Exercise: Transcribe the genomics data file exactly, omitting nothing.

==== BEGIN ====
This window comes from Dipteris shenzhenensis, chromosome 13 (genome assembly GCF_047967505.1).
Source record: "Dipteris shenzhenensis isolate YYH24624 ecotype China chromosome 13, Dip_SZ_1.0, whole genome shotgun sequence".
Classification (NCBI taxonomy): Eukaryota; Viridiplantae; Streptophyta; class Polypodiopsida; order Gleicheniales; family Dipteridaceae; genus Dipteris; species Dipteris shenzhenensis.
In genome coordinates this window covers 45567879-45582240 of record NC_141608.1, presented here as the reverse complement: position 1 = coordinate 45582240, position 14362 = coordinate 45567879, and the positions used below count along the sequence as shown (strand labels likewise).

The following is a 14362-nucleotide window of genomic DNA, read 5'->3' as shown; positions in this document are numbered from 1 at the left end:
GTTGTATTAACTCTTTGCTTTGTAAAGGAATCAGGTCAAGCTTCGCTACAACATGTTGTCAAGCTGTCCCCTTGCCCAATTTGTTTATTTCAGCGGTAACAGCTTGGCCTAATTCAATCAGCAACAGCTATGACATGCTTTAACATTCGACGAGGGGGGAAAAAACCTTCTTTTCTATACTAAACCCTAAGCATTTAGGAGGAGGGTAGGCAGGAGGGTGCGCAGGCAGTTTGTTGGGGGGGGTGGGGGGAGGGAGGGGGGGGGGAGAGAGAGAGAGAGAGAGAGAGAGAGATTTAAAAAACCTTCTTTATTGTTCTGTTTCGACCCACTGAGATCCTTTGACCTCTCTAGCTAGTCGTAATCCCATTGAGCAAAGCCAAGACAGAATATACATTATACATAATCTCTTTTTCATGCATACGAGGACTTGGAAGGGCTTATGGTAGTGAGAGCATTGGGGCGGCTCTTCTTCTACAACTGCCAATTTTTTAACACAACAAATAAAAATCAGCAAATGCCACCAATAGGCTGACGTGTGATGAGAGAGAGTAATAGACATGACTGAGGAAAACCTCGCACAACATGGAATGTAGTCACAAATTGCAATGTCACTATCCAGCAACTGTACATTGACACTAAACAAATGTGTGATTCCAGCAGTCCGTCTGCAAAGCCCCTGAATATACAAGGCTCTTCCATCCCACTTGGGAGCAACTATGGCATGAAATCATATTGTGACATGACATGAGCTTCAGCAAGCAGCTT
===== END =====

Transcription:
This window comes from Dipteris shenzhenensis, chromosome 13 (genome assembly GCF_047967505.1).
Source record: "Dipteris shenzhenensis isolate YYH24624 ecotype China chromosome 13, Dip_SZ_1.0, whole genome shotgun sequence".
Classification (NCBI taxonomy): Eukaryota; Viridiplantae; Streptophyta; class Polypodiopsida; order Gleicheniales; family Dipteridaceae; genus Dipteris; species Dipteris shenzhenensis.
In genome coordinates this window covers 45567879-45582240 of record NC_141608.1, presented here as the reverse complement: position 1 = coordinate 45582240, position 14362 = coordinate 45567879, and the positions used below count along the sequence as shown (strand labels likewise).

The following is a 14362-nucleotide window of genomic DNA, read 5'->3' as shown; positions in this document are numbered from 1 at the left end:
GTTGTATTAACTCTTTGCTTTGTAAAGGAATCAGGTCAAGCTTCGCTACAACATGTTGTCAAGCTGTCCCCTTGCCCAATTTGTTTATTTCAGCGGTAACAGCTTGGCCTAATTCAATCAGCAACAGCTATGACATGCTTTAACATTCGACGAGGGGGGAAAAAACCTTCTTTTCTATACTAAACCCTAAGCATTTAGGAGGAGGGTAGGCAGGAGGGTGCGCAGGCAGTTTGTTGGGGGGGGTGGGGGGAGGGAGGGGGGGGGGAGAGAGAGAGAGAGAGAGAGAGAGAGATTTAAAAAACCTTCTTTATTGTTCTGTTTCGACCCACTGAGATCCTTTGACCTCTCTAGCTAGTCGTAATCCCATTGAGCAAAGCCAAGACAGAATATACATTATACATAATCTCTTTTTCATGCATACGAGGACTTGGAAGGGCTTATGGTAGTGAGAGCATTGGGGCGGCTCTTCTTCTACAACTGCCAATTTTTTAACACAACAAATAAAAATCAGCAAATGCCACCAATAGGCTGACGTGTGATGAGAGAGAGTAATAGACATGACTGAGGAAAACCTCGCACAACATGGAATGTAGTCACAAATTGCAATGTCACTATCCAGCAACTGTACATTGACACTAAACAAATGTGTGATTCCAGCAGTCCGTCTGCAAAGCCCCTGAATATACAAGGCTCTTCCATCCCACTTGGGAGCAACTATGGCATGAAATCATATTGTGACATGACATGAGCTTCAGCAAGCAGCTT